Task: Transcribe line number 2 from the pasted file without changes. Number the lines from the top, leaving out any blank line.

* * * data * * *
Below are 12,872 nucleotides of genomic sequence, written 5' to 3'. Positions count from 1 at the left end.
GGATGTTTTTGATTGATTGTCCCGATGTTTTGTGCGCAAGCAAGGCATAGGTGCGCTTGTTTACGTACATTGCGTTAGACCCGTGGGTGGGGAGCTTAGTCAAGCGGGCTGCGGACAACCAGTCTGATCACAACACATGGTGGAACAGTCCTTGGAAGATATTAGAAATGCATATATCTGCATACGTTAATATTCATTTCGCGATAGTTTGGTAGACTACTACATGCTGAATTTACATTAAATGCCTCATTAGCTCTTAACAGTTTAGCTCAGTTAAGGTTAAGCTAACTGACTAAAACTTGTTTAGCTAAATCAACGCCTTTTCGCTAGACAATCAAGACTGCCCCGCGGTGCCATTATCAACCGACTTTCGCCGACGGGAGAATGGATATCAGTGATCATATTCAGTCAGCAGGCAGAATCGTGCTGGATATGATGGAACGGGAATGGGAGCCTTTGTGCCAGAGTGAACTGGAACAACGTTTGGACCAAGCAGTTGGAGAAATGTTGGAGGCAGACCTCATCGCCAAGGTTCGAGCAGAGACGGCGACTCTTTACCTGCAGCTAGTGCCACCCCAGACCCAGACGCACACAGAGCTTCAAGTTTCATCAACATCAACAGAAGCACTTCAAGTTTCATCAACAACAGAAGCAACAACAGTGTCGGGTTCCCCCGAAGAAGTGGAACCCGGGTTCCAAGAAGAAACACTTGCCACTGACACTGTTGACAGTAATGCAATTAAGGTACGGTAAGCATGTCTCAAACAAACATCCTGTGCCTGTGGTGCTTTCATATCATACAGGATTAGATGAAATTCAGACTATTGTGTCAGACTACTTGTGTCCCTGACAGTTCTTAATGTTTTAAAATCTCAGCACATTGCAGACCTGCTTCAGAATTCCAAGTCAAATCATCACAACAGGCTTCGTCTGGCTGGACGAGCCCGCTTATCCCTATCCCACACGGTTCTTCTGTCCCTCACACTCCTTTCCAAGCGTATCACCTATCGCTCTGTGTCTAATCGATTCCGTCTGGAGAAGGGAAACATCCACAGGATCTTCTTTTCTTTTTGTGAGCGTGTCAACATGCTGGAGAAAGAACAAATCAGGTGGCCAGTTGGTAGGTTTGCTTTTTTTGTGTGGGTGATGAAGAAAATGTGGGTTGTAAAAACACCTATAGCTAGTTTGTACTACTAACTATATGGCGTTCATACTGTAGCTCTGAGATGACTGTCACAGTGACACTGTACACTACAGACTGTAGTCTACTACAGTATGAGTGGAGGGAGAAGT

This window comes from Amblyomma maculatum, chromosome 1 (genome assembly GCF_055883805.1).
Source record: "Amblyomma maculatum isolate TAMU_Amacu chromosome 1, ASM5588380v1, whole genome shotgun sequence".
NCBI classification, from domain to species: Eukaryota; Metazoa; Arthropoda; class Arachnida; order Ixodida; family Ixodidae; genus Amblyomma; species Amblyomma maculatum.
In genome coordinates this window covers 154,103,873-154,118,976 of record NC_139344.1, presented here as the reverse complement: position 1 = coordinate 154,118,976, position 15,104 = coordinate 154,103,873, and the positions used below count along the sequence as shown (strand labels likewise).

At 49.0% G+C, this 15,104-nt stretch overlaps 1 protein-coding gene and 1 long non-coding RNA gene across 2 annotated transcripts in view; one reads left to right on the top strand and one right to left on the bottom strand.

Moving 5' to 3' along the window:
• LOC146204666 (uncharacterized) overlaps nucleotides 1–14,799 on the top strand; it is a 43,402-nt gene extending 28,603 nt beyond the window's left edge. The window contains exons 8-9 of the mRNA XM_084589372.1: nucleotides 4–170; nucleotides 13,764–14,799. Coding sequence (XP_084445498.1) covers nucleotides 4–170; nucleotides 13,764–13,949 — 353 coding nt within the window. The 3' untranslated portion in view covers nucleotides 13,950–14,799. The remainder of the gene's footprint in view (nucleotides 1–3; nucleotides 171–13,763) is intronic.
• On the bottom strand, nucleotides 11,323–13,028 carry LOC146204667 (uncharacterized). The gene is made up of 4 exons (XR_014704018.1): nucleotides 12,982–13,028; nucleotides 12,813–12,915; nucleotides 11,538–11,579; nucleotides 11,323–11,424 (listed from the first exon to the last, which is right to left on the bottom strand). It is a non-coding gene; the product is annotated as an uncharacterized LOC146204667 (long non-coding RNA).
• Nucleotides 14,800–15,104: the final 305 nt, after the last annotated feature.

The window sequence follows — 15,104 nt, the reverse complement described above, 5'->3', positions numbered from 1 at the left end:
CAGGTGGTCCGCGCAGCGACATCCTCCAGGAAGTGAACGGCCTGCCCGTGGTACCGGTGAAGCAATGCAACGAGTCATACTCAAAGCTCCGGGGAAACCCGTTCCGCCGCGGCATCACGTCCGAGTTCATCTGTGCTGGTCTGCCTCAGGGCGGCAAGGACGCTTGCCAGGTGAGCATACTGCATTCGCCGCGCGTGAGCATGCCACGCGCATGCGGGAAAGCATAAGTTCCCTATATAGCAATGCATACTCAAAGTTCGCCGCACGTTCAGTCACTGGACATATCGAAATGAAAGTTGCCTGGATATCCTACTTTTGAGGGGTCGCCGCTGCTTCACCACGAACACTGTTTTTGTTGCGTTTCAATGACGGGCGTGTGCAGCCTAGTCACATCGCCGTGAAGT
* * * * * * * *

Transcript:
GGATGTTTTTGATTGATTGTCCCGATGTTTTGTGCGCAAGCAAGGCATAGGTGCGCTTGTTTACGTACATTGCGTTAGACCCGTGGGTGGGGAGCTTAGTCAAGCGGGCTGCGGACAACCAGTCTGATCACAACACATGGTGGAACAGTCCTTGGAAGATATTAGAAATGCATATATCTGCATACGTTAATATTCATTTCGCGATAGTTTGGTAGACTACTACATGCTGAATTTACATTAAATGCCTCATTAGCTCTTAACAGTTTAGCTCAGTTAAGGTTAAGCTAACTGACTAAAACTTGTTTAGCTAAATCAACGCCTTTTCGCTAGACAATCAAGACTGCCCCGCGGTGCCATTATCAACCGACTTTCGCCGACGGGAGAATGGATATCAGTGATCATATTCAGTCAGCAGGCAGAATCGTGCTGGATATGATGGAACGGGAATGGGAGCCTTTGTGCCAGAGTGAACTGGAACAACGTTTGGACCAAGCAGTTGGAGAAATGTTGGAGGCAGACCTCATCGCCAAGGTTCGAGCAGAGACGGCGACTCTTTACCTGCAGCTAGTGCCACCCCAGACCCAGACGCACACAGAGCTTCAAGTTTCATCAACATCAACAGAAGCACTTCAAGTTTCATCAACAACAGAAGCAACAACAGTGTCGGGTTCCCCCGAAGAAGTGGAACCCGGGTTCCAAGAAGAAACACTTGCCACTGACACTGTTGACAGTAATGCAATTAAGGTACGGTAAGCATGTCTCAAACAAACATCCTGTGCCTGTGGTGCTTTCATATCATACAGGATTAGATGAAATTCAGACTATTGTGTCAGACTACTTGTGTCCCTGACAGTTCTTAATGTTTTAAAATCTCAGCACATTGCAGACCTGCTTCAGAATTCCAAGTCAAATCATCACAACAGGCTTCGTCTGGCTGGACGAGCCCGCTTATCCCTATCCCACACGGTTCTTCTGTCCCTCACACTCCTTTCCAAGCGTATCACCTATCGCTCTGTGTCTAATCGATTCCGTCTGGAGAAGGGAAACATCCACAGGATCTTCTTTTCTTTTTGTGAGCGTGTCAACATGCTGGAGAAAGAACAAATCAGGTGGCCAGTTGGTAGGTTTGCTTTTTTTGTGTGGGTGATGAAGAAAATGTGGGTTGTAAAAACACCTATAGCTAGTTTGTACTACTAACTATATGGCGTTCATACTGTAGCTCTGAGATGACTGTCACAGTGACACTGTACACTACAGACTGTAGTCTACTACAGTATGAGTGGAGGGAGAAGT